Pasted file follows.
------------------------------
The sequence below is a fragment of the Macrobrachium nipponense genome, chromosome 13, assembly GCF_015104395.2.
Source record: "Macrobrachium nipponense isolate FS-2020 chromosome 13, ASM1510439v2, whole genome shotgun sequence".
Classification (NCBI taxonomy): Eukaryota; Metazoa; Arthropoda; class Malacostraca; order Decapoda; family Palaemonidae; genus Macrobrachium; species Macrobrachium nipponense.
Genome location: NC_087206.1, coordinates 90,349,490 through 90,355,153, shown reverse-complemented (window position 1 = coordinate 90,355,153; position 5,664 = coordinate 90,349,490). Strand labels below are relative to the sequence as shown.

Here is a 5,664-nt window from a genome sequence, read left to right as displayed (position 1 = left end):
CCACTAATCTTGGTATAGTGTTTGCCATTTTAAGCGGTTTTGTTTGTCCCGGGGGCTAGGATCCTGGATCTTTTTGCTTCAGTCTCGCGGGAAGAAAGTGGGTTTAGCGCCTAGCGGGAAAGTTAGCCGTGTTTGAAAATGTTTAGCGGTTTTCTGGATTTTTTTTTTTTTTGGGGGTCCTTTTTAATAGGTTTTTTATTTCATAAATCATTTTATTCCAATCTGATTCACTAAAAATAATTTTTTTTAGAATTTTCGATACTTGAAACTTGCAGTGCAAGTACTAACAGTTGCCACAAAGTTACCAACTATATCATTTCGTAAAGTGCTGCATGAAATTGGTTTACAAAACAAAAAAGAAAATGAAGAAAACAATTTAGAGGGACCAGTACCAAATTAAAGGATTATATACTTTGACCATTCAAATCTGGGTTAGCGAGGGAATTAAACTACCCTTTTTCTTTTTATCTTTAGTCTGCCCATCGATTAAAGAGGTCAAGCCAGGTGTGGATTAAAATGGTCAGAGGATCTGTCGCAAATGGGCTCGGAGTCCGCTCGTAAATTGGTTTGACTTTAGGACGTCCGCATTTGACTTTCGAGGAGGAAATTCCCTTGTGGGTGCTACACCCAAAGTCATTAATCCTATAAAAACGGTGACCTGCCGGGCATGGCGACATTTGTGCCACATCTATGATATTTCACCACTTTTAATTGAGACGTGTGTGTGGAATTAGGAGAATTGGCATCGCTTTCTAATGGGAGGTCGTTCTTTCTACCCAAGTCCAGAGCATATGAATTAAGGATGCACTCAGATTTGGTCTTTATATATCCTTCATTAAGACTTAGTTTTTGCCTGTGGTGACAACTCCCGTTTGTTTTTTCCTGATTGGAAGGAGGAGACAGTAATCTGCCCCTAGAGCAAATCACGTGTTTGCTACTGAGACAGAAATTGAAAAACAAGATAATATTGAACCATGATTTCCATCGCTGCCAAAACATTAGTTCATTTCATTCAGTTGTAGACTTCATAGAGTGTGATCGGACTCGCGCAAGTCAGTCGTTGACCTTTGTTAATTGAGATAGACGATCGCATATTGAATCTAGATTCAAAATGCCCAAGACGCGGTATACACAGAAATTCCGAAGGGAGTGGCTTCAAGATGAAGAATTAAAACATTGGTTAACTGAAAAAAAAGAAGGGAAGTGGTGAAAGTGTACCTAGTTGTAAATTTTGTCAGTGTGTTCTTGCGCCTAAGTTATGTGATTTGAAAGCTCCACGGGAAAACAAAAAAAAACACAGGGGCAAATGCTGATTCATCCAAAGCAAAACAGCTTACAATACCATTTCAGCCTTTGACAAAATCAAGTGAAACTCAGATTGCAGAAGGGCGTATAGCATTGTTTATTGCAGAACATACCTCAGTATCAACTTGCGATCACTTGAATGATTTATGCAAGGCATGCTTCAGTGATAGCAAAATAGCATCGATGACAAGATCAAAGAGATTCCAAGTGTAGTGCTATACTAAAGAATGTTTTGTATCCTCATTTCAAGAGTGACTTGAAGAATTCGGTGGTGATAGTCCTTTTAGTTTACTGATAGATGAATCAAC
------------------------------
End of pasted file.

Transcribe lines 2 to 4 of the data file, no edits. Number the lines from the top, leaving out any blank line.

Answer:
Source record: "Macrobrachium nipponense isolate FS-2020 chromosome 13, ASM1510439v2, whole genome shotgun sequence".
Classification (NCBI taxonomy): Eukaryota; Metazoa; Arthropoda; class Malacostraca; order Decapoda; family Palaemonidae; genus Macrobrachium; species Macrobrachium nipponense.
Genome location: NC_087206.1, coordinates 90,349,490 through 90,355,153, shown reverse-complemented (window position 1 = coordinate 90,355,153; position 5,664 = coordinate 90,349,490). Strand labels below are relative to the sequence as shown.